While a good singer would just show the audience the beauty of the raaga, the seasoned performer would make the audience a collective entity, seeing that they glide through the waters gracefully. Listening to such a performer is like being a first person player. You get to experience everything there is to experience all by yourself, and not through a proxy. Now that, is what anyone would love.

For seasoned rasikas, as the audience are called, grasping the faint wisps of the raga as the singer alights on to its exploration is not that difficult. You’ve heard it a lot, so by being diligent enough, you get to identify the raaga maybe well ahead of your peers and take it in better. But even for a novice, the excitement of having a tantalising, yet unknown raaga, as the singer builds and constructs it, materialise before oneself is an experience of a different class altogether. I’ve often found myself trying to discern from the aalapana which raaga is being sung. Though my vocabulary is limited, I tend to match it with the ones I know. Sometimes I can’t remember the specific name of the raaga, but I relate to it like that Bantureethi raagam (it is Hamsanada, if you are interested), or that “song I heard back at this concert” raagam, making the whole endeavour a memory onto itself. It’s like fitting pieces of a puzzle: you try to find out where things fit in the grand scheme of things and get to experience the sense of achievement when proven right (Some singers announce the raaga before singing, and I personally find it to be good too, in some scenarios. That, I’ll perhaps leave for later).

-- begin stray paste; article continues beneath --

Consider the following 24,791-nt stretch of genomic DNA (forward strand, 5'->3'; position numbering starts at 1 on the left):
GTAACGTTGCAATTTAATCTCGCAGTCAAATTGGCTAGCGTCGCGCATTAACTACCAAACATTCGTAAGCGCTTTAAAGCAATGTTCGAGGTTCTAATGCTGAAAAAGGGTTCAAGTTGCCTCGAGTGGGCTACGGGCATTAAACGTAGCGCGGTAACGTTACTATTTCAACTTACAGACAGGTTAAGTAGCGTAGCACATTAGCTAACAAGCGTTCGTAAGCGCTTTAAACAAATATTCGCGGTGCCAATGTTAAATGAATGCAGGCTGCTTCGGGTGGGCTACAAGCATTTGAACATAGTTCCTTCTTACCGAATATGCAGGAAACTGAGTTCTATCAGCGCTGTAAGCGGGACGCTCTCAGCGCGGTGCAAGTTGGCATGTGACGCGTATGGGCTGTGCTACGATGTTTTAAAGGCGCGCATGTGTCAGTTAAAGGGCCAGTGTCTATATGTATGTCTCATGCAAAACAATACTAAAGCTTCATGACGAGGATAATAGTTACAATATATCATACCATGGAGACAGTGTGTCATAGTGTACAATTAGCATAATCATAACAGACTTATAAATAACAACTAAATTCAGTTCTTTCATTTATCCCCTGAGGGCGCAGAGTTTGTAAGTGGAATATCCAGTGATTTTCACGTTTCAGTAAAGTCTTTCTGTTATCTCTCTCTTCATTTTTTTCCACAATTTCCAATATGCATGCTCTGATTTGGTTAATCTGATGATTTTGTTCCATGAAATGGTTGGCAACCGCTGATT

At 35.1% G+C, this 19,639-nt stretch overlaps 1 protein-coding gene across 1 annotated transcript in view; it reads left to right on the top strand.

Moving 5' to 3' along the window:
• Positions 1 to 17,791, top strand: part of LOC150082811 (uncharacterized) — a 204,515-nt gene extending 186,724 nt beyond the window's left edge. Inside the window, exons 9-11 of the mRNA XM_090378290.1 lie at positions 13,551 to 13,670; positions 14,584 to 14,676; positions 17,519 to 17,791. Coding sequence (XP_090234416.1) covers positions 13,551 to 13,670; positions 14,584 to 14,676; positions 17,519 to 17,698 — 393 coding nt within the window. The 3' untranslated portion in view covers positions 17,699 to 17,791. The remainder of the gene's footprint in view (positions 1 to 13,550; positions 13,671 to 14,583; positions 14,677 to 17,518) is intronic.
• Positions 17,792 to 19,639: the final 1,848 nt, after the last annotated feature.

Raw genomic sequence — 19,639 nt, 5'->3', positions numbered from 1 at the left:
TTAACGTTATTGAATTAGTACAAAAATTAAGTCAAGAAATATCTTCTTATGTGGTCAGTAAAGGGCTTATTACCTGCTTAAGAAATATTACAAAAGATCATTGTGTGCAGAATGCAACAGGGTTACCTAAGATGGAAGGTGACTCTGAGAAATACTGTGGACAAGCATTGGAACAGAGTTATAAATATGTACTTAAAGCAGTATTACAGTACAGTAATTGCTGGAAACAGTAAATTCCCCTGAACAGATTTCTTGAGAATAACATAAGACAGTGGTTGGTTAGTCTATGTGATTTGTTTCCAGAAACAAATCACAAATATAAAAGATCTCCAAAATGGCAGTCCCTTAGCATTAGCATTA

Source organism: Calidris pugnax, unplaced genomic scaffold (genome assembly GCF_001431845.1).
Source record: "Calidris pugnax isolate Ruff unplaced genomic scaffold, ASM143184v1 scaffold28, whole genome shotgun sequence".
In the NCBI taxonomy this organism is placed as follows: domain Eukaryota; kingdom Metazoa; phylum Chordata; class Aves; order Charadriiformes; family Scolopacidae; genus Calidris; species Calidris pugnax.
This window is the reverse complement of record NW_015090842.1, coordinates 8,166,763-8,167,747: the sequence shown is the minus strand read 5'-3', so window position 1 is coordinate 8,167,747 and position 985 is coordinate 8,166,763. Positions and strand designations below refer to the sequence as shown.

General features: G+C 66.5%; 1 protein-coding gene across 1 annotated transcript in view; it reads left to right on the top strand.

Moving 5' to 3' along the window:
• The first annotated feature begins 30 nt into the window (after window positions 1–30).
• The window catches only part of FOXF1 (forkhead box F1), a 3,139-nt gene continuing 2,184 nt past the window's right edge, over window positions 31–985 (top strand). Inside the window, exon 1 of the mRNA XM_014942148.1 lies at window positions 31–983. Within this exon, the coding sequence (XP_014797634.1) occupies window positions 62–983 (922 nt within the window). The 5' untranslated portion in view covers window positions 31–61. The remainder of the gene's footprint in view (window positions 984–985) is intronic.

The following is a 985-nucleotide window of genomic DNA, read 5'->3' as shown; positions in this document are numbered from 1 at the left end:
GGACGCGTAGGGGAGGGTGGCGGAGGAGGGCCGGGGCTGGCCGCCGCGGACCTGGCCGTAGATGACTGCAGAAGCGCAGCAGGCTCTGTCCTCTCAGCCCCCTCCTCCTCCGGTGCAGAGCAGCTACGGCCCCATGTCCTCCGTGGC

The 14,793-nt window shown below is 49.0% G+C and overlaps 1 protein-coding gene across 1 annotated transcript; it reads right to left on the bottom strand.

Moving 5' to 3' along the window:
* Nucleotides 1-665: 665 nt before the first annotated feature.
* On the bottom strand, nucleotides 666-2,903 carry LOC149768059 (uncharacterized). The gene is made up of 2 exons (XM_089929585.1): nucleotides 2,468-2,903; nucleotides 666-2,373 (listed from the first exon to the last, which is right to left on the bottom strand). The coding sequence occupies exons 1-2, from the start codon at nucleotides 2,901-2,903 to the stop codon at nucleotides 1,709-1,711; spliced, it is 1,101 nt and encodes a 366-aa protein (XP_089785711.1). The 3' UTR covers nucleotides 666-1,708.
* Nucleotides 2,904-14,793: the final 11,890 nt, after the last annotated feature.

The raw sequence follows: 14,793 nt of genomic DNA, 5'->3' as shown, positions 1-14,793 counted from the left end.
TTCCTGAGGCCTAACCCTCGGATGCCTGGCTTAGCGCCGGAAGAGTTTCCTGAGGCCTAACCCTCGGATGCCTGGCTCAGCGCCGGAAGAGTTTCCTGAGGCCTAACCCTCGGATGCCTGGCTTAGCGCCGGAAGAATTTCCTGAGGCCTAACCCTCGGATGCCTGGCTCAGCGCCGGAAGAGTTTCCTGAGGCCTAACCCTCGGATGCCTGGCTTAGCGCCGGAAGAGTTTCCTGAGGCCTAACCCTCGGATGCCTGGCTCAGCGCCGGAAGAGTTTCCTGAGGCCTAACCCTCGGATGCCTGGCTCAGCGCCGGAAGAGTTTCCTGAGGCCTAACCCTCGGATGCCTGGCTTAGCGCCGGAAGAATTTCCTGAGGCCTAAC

Being a pseudo-trained Carnatic, and in fact classical, vocalist has also had another advantage: you get to appreciate other forms of music as well. Whether its spelt Sa Re Ga Ma or Do Re Mi, the inherent essence of any music remains the same. I [think I] can equally appreciate composers like Beethoven, Mozart & Bach, and artists like Freddy Mercury, Led Zeppelin and many more wonderful musicians of the West, both old and modern. I find the same joy in listening to musicians like MS Subbulakshmi sing Bhavayami, the Philharmonic orchestra perform Vivaldi, the wonderful choirs of the Abbey sing Silent Night, and to the many moods of the Bohemian Rhapsody or Sweet child o’ mine.

More than anything else, what excites me more is the prospect of delving into the unknown, while listening to a new song. You get to hear it all, and the true thrill comes from identifying the underlying swaras, hidden behind a veil of gamakas and neravals. This task, sometimes herculean if the raaga in question is very much unfamiliar, is rewarding in the sense that you get to appreciate the magic a few tones can do. Research has shown that music has certain therapeutic benefits as well. Combine the swaras in one way, you get to experience happiness. Permutate them in another, its sadness. Change again, you’d end up with chaos. What a beauty!

At the risk of deviating from topic heavily, let me conclude this way. While the musician in me gets excited about the raagas, the science nerd in me thinks about how it’s all possible. What makes the same music good and bad depending on the mood? What differentiates order from chaos? Entropy, perhaps?






Today (6th January, 2018) is the 171st Aaradhana of the Saint Thyagaraja.

For those interested, here’s me singing Bhavayami, by Saint Annamacharya.